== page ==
FINANCIAL DEBATE. The financial debate was continued by Mr. GRAY, who twitted the Leader of tlm Opposition with not being serious in his allegations that the Government, was extravagant, because lie did not- opjiuw? further borrowing. He quoted siaustics to show the progress of the Dominion in the past 30 years. Mr. MALCOLM regretted the tendency of the Government to take the whole, credit for the prosperity of the Dominion to itself. Surely some of the credit was due to Thomas Bright, the originator of the freezing industry. He was very glad, as a patriotic Briton, that it was propped to increase the naval subsidy from £40,000 to £100.000 and he felt that the 0 -non was getting nothing like value for the money spent on the volunteers. He welcomed the special land settlement proposals: of the Budget, i'tough he. would have liked to see the Government sell tend straight out, for cash. The Government was inclined to be extravagant at times, and he instanced in this connection the expenditure of £4000 for the presentation of an organ to Christchurch and £1500 for the Dominion L'i y celebrations. Mr. WITTY replied to some of the criticisms of the previous speaker, and in referring to the special land settlement proposals of the Government expressed the opinion that great caution was required. This was a new departure, proposing that settlers should borrow all the money required to obtain land. He thought they ought in pay down 10 per cent, in cash. If large estate's wore bought by the Government they should be bought before the railway was put through them. Continuing after the supper adjournment, ; Mr. WITTY, referring to the labour troubles, said the paid professional agitator | was not required, and ought to bo turned out. . / Mr. MANOER said he was not going'-to complain of Ministers gallivanting round the country. He was glad they visited the different constituencies. He applauded the loading proposals of the Government, and appealed for roads and railways in North Auckland, which would result in a teeming population. Tie Government was not so great a friend of the farmer as it tried to make. out. He referred to the precarious nature of the farming industry, and the bad policy of forcing up valuations. The land legislation of last session had been forced through, contrary to the expressed wishes of the people, and wac not in accordance with the beat traditions of true democracy. The freehold must be given to the people in the North if the land was to be- satisfactorily settled. ; Mr. IZARD congratulated the last speaker on his remarkable moderation. It was absolutely necessary for' Ministers to visit all parts of the Dominion during the recess. What had been the result, of the Prime Minister's visit to the roadless north? Simply this, that the Budget contained a proposal to spend a large sum annually on raiding. The Leader of the Opposition had said money was < tight because the Government had borrowed heavily in the Dominion last year. The Government borrowed £28.000." The tightness was due to the. heavy borrowing of local bodies, which should borrow outside the Dominion. As to the complaint with regard to land valuations, he was sure every farmer, if asked to sell, would ask more than the Government valuation.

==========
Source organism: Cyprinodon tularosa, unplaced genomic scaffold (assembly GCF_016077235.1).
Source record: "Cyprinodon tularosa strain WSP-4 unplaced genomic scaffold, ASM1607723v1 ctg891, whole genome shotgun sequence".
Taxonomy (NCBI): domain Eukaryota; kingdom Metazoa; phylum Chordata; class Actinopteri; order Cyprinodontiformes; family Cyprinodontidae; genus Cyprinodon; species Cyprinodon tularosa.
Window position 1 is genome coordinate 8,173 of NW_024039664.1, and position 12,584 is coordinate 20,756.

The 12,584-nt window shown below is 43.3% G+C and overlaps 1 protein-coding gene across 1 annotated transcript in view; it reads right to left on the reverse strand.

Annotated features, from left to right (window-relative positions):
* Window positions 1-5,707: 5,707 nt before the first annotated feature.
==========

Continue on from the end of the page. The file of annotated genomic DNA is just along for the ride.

On the motion of Mr. REID. the debate was adjourned, and the House rose at 11.40 p.m.

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Bibliographic details

PARLIAMENT., New Zealand Herald, Volume XLV, Issue 13803, 16 July 1908

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2,004

PARLIAMENT. New Zealand Herald, Volume XLV, Issue 13803, 16 July 1908